AsÂ IBTimes reported The Bavaria’s ruling party, Christian Social Union (CSU),Â has put forward a proposal saying that immigrants should speak German not only in public but in the home as well.
“The draft law has sparked outrage with dozens taking to social media to voice their dissent. Twitter users are commenting on the issue using the hashtag #YallaCSU. Yalla is an Arabic word that can be translated as “let’s go” and “hurry up”.” writes Ludovica Iaccino.
By ALISON SMALEDEC. 7, 2014
More refugees are seeking asylum in Germany than in any other country, straining Germansâ€™ tolerance for foreigners and taxing the governmentâ€™s ability to find housing for them.
DRESDEN, Germany â€” As it does every Advent, this history-laden city has erected the gift stalls, the glÃ¼hwein stands and the Ferris wheel of Germanyâ€™s oldest Christmas market, around the Frauenkirche, the 18th-century church that was magnificently rebuilt after the Alliesâ€™ catastrophic bombing in 1945. But this year, there is tension behind the seasonal jollity.
For the past seven Mondays, people have taken up the battle cry of East Germans protesting their Communist government 25 years ago â€” â€œWir sind das Volk!â€? (â€œWe are the people!â€?) â€” and fashioned it into a lament about being overlooked by political leaders of the present.
Dresdenâ€™s demonstrators, echoing the populist fears coursing around Europe, are a motley mix of far right-wingers in the National Democratic Party, or N.P.D., young hooligans and ordinary folk who feel ignored as foreigners pour into Germany â€” at least 200,000 this year alone â€” seeking jobs or asylum.
Ahmad Mahayni, a Syrian refugee, had to leave his exiled family in Jordan in August so that he could fly to Berlin to seek asylum.
First hundreds, now thousands have responded to the summons from a previously unknown activist, Lutz Bachmann, 41, and an organization called Pegida, a German acronym for a title that translates roughly as Patriotic Europeans Against the Islamization of the West.
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On Monday, a record 7,500 showed up despite teeth-chattering cold, for an hour long march through Dresdenâ€™s center, a mix of grim Socialist architecture and gems of the pre-1945 past. National flags were flown. One placard said, â€œWe miss our country,â€? while another demanded, â€œProtection of the Heimat,â€? or homeland, â€œnot Islamization.â€?
Carefully kept at shouting distance by the police, several hundred opponents yelled their disagreement. â€œRefugees are welcome here!â€? they chanted in English before blocking the Pegida crowd from reaching Dresdenâ€™s famed Theater Square, bordered by the beautiful Semperoper opera house and the Zwinger museum, home to one of the finest European art collections.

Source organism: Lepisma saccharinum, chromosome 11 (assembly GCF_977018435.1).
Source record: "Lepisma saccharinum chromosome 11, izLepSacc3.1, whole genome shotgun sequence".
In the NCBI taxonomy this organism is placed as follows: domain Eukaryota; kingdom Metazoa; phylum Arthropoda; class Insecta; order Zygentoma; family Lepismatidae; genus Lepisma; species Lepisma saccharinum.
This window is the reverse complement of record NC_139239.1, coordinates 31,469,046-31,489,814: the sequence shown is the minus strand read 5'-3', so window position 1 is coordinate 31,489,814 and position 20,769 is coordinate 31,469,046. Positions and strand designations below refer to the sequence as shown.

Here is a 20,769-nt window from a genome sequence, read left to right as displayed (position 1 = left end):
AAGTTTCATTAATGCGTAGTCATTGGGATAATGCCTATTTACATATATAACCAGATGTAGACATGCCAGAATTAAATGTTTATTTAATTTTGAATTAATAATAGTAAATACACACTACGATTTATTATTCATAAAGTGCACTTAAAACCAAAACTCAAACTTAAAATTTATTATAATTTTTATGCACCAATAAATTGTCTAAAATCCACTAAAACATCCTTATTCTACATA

Despite its rich culture and its present-day prosperity, Dresden is no stranger to right-wingers or hatred of foreigners. But as dissatisfaction simmers throughout Europe over the arrival of migrants, events in this city of 530,000 people have come as a surprise.
â€œThey are clearly Nazis,â€? said Kathi Wetzel, 50, when asked at her food stall about the demonstrators, though, she added, the marches also swept up â€œsimple hangers-on who donâ€™t really know why they are going along.â€?
Martin Landseck, 32, pouring beer at another stand, took a far less definite attitude. â€œLetâ€™s wait and see,â€? he said, about which side has the better case.
Clearly, Pegida has touched a nerve. In Germany, where the economy is still growing and more people have jobs than ever before, no equivalent has emerged to Franceâ€™s Marine LePen and her populist National Front, and no leaders have ridden discontent to power like Prime Minister Victor Orban in Hungary.
The Islamization evoked by Pegida is hardly imminent, with only about 2 percent of the population in the Saxony region foreign, and only a fraction of those Muslim.
But right-wingers and soccer hooligans banded together in Cologne this fall and overran police officers in violent protests they said were aimed at Islamic extremism. Dresden is almost the anti-Cologne â€” determinedly antiviolent and careful in its fliers and patriotic placards to stay on the right side of laws banning hate speech â€” yet focused on many of the same targets.